Digital scholarship blog

16 September 2013

Data exploration through visualisation

The impact that a thoughtful visualisation has cannot be underestimated. However, it's easy to forget how tremendously useful they are for understanding your own data, before you even know what you have.

The questions "Is there...?" and "What if...?" drive the exploration of data. Often, these questions are best answered by creating something in reply: "This is what it looks like in that context." This can be as simple as creating a chart from a spreadsheet, or pulling out all the key words and phrases and putting them all together on a single page. There are also a number of tools that will take structured data and provide different ways to examine them.

This post will not be a survey of visualisation software, but it will contain a few worked examples of how I approached some data and how I went about exploring it using the occasional visualisation. There is python code below but you won't need to know how to program to understand what it does.

Case Study: A "Random" identifier?

I was given access as part of an exploratory project to a large amount of media 'stuff', for which the only metadata for it is that each item had a long hexadecimal string for an identifier, its Unique Material Identifier, or UMID. The file metadata and folder structure reflected the date at which the item was accessioned into the system, not the date that the item was published, recorded or created. I found an explanation of the UMID's internal structure here [NB: PDF] but, a standard is only as standard as its implementations are and I couldn't be confident that the UMIDs I had fit this structure. However, a random sample of UMIDs - randomly selected, not just taken 'at random' by hand - fit the above pattern:


The 'Label' and 'L' held the same values in every UMID and could be ignored for now. (I have masked out the 'Label' number together with a portion of the UMID at the end as these contained identifying but irrelevant information about the system.) The 'L' value (0x13) simply stated the number of bytes - 19 in decimal - that followed it. We can therefore ignore both of these parts.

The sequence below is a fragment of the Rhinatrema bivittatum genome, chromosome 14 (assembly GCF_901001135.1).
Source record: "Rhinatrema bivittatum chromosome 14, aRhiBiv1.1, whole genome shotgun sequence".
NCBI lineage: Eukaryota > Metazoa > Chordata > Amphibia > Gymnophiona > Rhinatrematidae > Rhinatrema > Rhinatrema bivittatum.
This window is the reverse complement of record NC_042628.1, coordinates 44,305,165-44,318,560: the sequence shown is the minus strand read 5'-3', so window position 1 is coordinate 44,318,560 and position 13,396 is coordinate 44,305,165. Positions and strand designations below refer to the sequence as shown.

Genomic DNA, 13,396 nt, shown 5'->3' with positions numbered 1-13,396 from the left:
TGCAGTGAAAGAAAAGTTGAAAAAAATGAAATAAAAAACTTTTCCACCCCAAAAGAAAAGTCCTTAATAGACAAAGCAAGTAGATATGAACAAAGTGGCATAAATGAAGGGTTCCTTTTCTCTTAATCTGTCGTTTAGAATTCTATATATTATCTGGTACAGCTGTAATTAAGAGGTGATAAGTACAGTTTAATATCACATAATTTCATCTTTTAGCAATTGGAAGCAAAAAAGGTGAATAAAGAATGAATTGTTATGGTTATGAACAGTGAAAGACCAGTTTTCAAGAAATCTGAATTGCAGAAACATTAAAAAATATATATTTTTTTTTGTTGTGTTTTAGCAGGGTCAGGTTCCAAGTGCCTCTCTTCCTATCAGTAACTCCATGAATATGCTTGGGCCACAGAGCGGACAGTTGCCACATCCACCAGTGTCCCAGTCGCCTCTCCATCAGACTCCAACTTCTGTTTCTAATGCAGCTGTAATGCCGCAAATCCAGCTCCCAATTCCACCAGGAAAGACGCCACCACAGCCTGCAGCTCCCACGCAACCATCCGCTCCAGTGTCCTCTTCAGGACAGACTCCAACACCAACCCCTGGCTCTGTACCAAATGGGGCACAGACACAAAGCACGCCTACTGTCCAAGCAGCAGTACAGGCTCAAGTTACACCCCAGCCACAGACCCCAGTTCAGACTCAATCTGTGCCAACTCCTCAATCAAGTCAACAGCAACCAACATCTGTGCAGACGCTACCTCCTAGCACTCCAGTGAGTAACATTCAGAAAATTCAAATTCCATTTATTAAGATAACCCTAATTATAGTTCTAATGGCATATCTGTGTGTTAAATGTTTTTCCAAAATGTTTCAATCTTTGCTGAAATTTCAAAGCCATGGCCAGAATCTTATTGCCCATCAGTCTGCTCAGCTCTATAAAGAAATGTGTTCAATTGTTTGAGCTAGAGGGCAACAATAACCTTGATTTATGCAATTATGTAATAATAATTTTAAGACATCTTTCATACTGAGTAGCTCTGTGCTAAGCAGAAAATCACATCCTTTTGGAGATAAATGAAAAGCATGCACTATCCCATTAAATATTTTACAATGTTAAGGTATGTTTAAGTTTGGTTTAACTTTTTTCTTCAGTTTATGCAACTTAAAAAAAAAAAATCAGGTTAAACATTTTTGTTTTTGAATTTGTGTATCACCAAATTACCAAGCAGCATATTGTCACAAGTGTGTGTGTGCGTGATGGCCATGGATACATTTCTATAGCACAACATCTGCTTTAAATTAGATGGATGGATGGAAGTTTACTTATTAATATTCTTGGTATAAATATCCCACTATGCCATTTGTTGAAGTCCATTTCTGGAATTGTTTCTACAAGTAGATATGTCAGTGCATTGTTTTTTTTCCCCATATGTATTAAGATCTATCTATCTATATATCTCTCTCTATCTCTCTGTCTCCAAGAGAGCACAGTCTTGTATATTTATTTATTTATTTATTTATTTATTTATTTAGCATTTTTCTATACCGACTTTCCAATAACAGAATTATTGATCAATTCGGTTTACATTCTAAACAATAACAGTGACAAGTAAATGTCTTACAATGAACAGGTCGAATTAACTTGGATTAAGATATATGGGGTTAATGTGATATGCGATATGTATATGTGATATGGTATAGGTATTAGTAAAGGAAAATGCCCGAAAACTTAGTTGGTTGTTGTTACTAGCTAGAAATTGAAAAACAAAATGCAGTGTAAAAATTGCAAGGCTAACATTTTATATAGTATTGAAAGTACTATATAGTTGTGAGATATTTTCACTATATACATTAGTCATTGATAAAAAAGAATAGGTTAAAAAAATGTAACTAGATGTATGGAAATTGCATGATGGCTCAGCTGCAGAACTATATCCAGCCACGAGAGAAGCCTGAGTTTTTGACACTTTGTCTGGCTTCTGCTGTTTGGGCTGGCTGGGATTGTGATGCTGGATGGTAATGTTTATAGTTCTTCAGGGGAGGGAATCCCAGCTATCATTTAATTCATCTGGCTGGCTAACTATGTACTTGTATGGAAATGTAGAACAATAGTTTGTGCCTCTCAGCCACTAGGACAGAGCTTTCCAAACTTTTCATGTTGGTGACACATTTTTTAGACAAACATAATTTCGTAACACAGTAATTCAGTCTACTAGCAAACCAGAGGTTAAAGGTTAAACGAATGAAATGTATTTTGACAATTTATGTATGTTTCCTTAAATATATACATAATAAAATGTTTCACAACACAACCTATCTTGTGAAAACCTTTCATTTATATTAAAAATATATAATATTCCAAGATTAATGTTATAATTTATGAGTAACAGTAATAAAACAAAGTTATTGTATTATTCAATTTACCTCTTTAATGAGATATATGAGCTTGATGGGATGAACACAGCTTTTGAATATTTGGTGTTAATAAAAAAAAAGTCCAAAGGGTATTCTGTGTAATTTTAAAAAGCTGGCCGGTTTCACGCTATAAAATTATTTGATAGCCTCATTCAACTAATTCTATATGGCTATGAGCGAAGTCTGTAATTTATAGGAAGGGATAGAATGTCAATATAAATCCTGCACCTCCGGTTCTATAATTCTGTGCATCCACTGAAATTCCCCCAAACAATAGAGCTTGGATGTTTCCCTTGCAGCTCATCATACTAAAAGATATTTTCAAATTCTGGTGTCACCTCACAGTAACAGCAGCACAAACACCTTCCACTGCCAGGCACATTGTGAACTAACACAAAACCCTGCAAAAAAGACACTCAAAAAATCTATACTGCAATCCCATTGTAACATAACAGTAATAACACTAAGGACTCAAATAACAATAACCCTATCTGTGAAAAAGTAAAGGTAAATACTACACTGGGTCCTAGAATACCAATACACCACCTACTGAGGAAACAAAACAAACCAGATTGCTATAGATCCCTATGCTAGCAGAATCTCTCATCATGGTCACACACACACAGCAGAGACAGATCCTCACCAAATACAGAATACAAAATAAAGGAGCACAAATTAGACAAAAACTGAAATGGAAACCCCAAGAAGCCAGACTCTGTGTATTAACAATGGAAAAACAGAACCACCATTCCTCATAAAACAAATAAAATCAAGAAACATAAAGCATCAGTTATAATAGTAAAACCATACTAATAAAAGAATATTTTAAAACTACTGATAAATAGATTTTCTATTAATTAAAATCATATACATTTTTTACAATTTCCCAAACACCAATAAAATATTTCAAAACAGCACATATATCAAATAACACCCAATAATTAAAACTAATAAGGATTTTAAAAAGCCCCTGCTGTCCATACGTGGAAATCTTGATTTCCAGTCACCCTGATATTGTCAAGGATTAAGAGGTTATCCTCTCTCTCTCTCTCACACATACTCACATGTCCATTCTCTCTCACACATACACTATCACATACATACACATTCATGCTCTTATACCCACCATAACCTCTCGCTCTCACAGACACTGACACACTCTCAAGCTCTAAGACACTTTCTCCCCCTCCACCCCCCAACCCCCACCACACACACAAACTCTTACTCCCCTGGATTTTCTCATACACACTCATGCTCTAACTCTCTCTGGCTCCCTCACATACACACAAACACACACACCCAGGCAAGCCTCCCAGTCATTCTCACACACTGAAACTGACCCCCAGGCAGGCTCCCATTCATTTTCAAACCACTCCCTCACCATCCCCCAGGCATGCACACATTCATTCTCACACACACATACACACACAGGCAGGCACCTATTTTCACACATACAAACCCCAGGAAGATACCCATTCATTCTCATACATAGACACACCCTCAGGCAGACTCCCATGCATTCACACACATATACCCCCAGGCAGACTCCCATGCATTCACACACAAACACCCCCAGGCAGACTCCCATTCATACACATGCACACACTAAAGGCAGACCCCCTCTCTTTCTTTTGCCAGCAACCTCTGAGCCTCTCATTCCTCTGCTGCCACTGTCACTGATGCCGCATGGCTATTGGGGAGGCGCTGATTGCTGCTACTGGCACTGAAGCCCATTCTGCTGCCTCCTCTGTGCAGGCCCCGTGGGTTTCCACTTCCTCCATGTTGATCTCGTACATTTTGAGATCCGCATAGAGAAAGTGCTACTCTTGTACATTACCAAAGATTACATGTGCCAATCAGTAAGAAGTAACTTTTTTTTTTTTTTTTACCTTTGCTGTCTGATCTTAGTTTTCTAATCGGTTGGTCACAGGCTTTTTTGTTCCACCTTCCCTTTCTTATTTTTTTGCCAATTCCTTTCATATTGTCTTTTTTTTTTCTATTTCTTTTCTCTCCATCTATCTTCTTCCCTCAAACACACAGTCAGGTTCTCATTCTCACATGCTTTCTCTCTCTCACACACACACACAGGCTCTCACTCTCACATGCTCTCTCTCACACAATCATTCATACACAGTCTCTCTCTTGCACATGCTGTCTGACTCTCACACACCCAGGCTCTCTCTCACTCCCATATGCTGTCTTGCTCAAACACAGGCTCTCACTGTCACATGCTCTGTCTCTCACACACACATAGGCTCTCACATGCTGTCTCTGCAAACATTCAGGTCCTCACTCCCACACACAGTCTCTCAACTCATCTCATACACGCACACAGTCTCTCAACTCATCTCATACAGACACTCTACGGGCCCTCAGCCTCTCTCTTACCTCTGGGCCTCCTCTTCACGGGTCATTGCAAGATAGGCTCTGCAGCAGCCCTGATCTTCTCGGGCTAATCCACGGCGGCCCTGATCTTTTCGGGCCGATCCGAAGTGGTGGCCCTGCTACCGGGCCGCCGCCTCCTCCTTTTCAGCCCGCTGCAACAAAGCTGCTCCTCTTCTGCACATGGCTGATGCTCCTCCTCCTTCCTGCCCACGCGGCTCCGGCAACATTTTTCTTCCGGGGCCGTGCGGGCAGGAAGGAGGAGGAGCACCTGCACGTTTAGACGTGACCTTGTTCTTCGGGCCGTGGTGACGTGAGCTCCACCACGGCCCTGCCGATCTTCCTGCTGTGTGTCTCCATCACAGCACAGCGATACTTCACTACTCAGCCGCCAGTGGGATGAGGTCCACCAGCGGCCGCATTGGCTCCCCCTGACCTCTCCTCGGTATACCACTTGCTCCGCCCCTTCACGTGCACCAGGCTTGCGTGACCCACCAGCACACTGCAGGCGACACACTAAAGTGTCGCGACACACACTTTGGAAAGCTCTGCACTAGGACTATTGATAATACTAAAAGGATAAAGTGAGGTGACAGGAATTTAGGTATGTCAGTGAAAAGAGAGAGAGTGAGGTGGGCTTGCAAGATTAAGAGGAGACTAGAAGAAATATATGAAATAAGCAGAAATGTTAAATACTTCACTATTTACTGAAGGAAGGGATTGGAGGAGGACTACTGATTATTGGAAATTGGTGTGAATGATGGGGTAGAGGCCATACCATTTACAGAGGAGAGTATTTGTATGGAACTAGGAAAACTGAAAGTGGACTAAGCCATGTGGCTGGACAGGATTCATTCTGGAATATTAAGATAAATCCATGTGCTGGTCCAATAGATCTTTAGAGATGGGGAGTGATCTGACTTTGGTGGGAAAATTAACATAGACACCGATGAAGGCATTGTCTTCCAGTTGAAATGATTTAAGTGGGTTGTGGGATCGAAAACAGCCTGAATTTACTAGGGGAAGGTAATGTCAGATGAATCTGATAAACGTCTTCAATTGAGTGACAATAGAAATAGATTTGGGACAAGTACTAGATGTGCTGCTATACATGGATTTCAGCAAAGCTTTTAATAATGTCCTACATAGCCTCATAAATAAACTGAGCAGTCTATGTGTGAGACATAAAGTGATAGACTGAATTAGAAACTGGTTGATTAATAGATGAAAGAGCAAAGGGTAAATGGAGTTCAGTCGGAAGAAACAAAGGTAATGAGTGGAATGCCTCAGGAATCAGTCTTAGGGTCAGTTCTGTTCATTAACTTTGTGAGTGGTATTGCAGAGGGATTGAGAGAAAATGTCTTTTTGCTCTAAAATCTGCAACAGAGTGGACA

The 'Instance number' and the 'Material number' were far more interesting however. Maybe this might hold some sort of pattern? A counter that goes up gradually perhaps? I noted that the instance number is made up of three bytes, just like HTML colour codes. Maybe the data will be clearer if it was plotted out as colour information, using HTML and a browser? Worth a try!

Let's start with a list of these UMIDs, in a file called 'umids.txt'. You can get a sample file to work with from here. The file contents will look like this:


I use python to manipulate and massage data and I use it here so you'll have to install it to follow along on your own machine. (I highly recommend learning the basics of it if you are planning to dig into some data at some point.)

Python 2.7.5 (default, Jul 30 2013, 14:34:22)
[GCC 4.8.1] on cygwin
Type "help", "copyright", "credits" or "license" for more information.
>>> umid_file = open("umids.txt", "r")      # open the umid list for reading ("r")

Now to build up a list of the numbers we care about in a variable called 'umid_list' by going through each line of the file and pulling out the number we want.

>>> umid_list = []
>>> for line in umid_file:
>>>   # The digits of the instance number after the 28th character, 
...   # and ends on the 34th character. We can slice out this section and
...   # add it to the umid_list like this:
...   umid_list.append(line[28:34])

We now have a list of things called 'umid_list', and each thing is a 6-digit hexadecimal number. If I want to specify a colour using CSS in an HTML page, it would look like this: "color: #cbe4e4;". Let's write a little bit of code to make coloured bars in a webpage, the colours corresponding to the instance numbers:

>>> def bars(html_filename, list_of_stuff):
...   with open(html_filename, "w") as htmlfile: